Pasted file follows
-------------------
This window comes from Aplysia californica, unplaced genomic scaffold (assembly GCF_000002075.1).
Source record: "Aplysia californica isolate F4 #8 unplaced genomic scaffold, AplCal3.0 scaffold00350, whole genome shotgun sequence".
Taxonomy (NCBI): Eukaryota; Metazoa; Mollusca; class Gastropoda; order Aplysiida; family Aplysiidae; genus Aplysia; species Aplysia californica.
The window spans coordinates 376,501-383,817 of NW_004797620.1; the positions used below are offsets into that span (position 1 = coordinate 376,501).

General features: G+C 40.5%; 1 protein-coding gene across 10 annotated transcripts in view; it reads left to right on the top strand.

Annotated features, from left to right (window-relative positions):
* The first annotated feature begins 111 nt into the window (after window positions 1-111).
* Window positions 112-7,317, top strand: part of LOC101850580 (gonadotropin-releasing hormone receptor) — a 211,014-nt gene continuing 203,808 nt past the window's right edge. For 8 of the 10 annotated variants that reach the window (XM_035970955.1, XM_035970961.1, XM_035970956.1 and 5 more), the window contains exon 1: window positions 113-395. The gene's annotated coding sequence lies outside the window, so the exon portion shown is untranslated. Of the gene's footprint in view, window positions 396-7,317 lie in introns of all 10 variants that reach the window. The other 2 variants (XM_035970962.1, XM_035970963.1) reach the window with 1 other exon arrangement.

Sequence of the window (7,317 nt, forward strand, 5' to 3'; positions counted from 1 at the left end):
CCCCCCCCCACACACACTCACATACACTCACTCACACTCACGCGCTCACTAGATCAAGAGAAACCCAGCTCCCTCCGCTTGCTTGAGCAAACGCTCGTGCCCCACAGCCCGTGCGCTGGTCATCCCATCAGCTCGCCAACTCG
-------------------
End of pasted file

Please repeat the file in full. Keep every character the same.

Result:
This window comes from Aplysia californica, unplaced genomic scaffold (assembly GCF_000002075.1).
Source record: "Aplysia californica isolate F4 #8 unplaced genomic scaffold, AplCal3.0 scaffold00350, whole genome shotgun sequence".
Taxonomy (NCBI): Eukaryota; Metazoa; Mollusca; class Gastropoda; order Aplysiida; family Aplysiidae; genus Aplysia; species Aplysia californica.
The window spans coordinates 376,501-383,817 of NW_004797620.1; the positions used below are offsets into that span (position 1 = coordinate 376,501).

General features: G+C 40.5%; 1 protein-coding gene across 10 annotated transcripts in view; it reads left to right on the top strand.

Annotated features, from left to right (window-relative positions):
* The first annotated feature begins 111 nt into the window (after window positions 1-111).
* Window positions 112-7,317, top strand: part of LOC101850580 (gonadotropin-releasing hormone receptor) — a 211,014-nt gene continuing 203,808 nt past the window's right edge. For 8 of the 10 annotated variants that reach the window (XM_035970955.1, XM_035970961.1, XM_035970956.1 and 5 more), the window contains exon 1: window positions 113-395. The gene's annotated coding sequence lies outside the window, so the exon portion shown is untranslated. Of the gene's footprint in view, window positions 396-7,317 lie in introns of all 10 variants that reach the window. The other 2 variants (XM_035970962.1, XM_035970963.1) reach the window with 1 other exon arrangement.

Sequence of the window (7,317 nt, forward strand, 5' to 3'; positions counted from 1 at the left end):
CCCCCCCCCACACACACTCACATACACTCACTCACACTCACGCGCTCACTAGATCAAGAGAAACCCAGCTCCCTCCGCTTGCTTGAGCAAACGCTCGTGCCCCACAGCCCGTGCGCTGGTCATCCCATCAGCTCGCCAACTCG